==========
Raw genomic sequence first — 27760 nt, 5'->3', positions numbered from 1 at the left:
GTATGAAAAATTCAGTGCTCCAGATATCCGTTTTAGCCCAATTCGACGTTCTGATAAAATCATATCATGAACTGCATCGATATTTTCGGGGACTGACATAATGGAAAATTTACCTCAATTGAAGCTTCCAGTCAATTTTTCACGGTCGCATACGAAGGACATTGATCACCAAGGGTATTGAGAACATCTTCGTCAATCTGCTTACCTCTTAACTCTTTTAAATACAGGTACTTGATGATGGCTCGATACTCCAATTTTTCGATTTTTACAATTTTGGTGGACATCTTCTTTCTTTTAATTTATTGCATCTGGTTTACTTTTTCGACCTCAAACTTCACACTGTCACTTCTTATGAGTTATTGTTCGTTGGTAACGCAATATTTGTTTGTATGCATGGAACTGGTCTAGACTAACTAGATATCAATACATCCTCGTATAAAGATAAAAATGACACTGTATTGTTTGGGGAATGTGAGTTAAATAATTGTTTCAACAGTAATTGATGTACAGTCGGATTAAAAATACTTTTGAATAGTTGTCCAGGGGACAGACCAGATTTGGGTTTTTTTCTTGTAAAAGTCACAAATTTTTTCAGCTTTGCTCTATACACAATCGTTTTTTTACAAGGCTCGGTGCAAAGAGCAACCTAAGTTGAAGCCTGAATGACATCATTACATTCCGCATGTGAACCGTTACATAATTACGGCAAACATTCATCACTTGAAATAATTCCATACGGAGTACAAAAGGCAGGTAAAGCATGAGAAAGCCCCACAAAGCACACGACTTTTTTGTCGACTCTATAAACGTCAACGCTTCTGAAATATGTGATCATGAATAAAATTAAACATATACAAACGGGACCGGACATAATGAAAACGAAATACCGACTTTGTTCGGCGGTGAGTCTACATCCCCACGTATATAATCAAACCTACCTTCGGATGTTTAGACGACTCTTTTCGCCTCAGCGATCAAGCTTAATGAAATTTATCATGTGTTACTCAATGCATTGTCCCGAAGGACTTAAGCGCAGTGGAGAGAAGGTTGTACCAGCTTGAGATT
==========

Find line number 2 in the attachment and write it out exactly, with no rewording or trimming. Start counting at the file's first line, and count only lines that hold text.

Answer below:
GTATGAAAAATTCAGTGCTCCAGATATCCGTTTTAGCCCAATTCGACGTTCTGATAAAATCATATCATGAACTGCATCGATATTTTCGGGGACTGACATAATGGAAAATTTACCTCAATTGAAGCTTCCAGTCAATTTTTCACGGTCGCATACGAAGGACATTGATCACCAAGGGTATTGAGAACATCTTCGTCAATCTGCTTACCTCTTAACTCTTTTAAATACAGGTACTTGATGATGGCTCGATACTCCAATTTTTCGATTTTTACAATTTTGGTGGACATCTTCTTTCTTTTAATTTATTGCATCTGGTTTACTTTTTCGACCTCAAACTTCACACTGTCACTTCTTATGAGTTATTGTTCGTTGGTAACGCAATATTTGTTTGTATGCATGGAACTGGTCTAGACTAACTAGATATCAATACATCCTCGTATAAAGATAAAAATGACACTGTATTGTTTGGGGAATGTGAGTTAAATAATTGTTTCAACAGTAATTGATGTACAGTCGGATTAAAAATACTTTTGAATAGTTGTCCAGGGGACAGACCAGATTTGGGTTTTTTTCTTGTAAAAGTCACAAATTTTTTCAGCTTTGCTCTATACACAATCGTTTTTTTACAAGGCTCGGTGCAAAGAGCAACCTAAGTTGAAGCCTGAATGACATCATTACATTCCGCATGTGAACCGTTACATAATTACGGCAAACATTCATCACTTGAAATAATTCCATACGGAGTACAAAAGGCAGGTAAAGCATGAGAAAGCCCCACAAAGCACACGACTTTTTTGTCGACTCTATAAACGTCAACGCTTCTGAAATATGTGATCATGAATAAAATTAAACATATACAAACGGGACCGGACATAATGAAAACGAAATACCGACTTTGTTCGGCGGTGAGTCTACATCCCCACGTATATAATCAAACCTACCTTCGGATGTTTAGACGACTCTTTTCGCCTCAGCGATCAAGCTTAATGAAATTTATCATGTGTTACTCAATGCATTGTCCCGAAGGACTTAAGCGCAGTGGAGAGAAGGTTGTACCAGCTTGAGATT